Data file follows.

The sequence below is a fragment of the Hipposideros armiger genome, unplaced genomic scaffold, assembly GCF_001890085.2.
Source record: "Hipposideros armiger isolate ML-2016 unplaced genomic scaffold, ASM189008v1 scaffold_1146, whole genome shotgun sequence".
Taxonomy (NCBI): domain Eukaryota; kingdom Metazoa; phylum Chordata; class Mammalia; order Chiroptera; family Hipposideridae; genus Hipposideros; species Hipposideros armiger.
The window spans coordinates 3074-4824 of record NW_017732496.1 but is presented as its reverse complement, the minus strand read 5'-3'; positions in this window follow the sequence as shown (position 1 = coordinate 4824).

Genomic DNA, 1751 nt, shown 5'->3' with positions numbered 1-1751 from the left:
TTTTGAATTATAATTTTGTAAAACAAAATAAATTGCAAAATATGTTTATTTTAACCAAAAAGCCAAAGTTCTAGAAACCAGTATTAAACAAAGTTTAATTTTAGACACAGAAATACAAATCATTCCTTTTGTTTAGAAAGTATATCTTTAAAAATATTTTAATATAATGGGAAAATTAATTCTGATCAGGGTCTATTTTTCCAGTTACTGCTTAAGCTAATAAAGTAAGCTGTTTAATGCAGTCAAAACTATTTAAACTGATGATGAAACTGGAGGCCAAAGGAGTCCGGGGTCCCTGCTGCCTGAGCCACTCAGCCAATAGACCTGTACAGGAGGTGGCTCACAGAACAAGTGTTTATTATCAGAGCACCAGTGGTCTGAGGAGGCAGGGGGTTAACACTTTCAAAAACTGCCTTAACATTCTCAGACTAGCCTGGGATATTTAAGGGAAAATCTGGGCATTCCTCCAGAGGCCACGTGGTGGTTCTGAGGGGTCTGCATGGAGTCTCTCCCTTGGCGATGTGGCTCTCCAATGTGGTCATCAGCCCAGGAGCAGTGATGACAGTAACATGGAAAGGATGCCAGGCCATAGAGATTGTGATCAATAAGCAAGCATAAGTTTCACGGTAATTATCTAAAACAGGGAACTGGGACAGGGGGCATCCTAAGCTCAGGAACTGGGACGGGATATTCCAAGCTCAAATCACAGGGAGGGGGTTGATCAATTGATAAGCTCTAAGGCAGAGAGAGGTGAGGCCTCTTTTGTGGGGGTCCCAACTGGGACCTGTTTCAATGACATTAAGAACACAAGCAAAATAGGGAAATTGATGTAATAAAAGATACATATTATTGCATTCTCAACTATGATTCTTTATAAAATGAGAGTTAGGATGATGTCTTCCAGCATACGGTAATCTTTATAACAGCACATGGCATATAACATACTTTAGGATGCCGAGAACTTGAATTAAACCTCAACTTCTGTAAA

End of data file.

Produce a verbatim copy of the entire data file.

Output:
The sequence below is a fragment of the Hipposideros armiger genome, unplaced genomic scaffold, assembly GCF_001890085.2.
Source record: "Hipposideros armiger isolate ML-2016 unplaced genomic scaffold, ASM189008v1 scaffold_1146, whole genome shotgun sequence".
Taxonomy (NCBI): domain Eukaryota; kingdom Metazoa; phylum Chordata; class Mammalia; order Chiroptera; family Hipposideridae; genus Hipposideros; species Hipposideros armiger.
The window spans coordinates 3074-4824 of record NW_017732496.1 but is presented as its reverse complement, the minus strand read 5'-3'; positions in this window follow the sequence as shown (position 1 = coordinate 4824).

Genomic DNA, 1751 nt, shown 5'->3' with positions numbered 1-1751 from the left:
TTTTGAATTATAATTTTGTAAAACAAAATAAATTGCAAAATATGTTTATTTTAACCAAAAAGCCAAAGTTCTAGAAACCAGTATTAAACAAAGTTTAATTTTAGACACAGAAATACAAATCATTCCTTTTGTTTAGAAAGTATATCTTTAAAAATATTTTAATATAATGGGAAAATTAATTCTGATCAGGGTCTATTTTTCCAGTTACTGCTTAAGCTAATAAAGTAAGCTGTTTAATGCAGTCAAAACTATTTAAACTGATGATGAAACTGGAGGCCAAAGGAGTCCGGGGTCCCTGCTGCCTGAGCCACTCAGCCAATAGACCTGTACAGGAGGTGGCTCACAGAACAAGTGTTTATTATCAGAGCACCAGTGGTCTGAGGAGGCAGGGGGTTAACACTTTCAAAAACTGCCTTAACATTCTCAGACTAGCCTGGGATATTTAAGGGAAAATCTGGGCATTCCTCCAGAGGCCACGTGGTGGTTCTGAGGGGTCTGCATGGAGTCTCTCCCTTGGCGATGTGGCTCTCCAATGTGGTCATCAGCCCAGGAGCAGTGATGACAGTAACATGGAAAGGATGCCAGGCCATAGAGATTGTGATCAATAAGCAAGCATAAGTTTCACGGTAATTATCTAAAACAGGGAACTGGGACAGGGGGCATCCTAAGCTCAGGAACTGGGACGGGATATTCCAAGCTCAAATCACAGGGAGGGGGTTGATCAATTGATAAGCTCTAAGGCAGAGAGAGGTGAGGCCTCTTTTGTGGGGGTCCCAACTGGGACCTGTTTCAATGACATTAAGAACACAAGCAAAATAGGGAAATTGATGTAATAAAAGATACATATTATTGCATTCTCAACTATGATTCTTTATAAAATGAGAGTTAGGATGATGTCTTCCAGCATACGGTAATCTTTATAACAGCACATGGCATATAACATACTTTAGGATGCCGAGAACTTGAATTAAACCTCAACTTCTGTAAA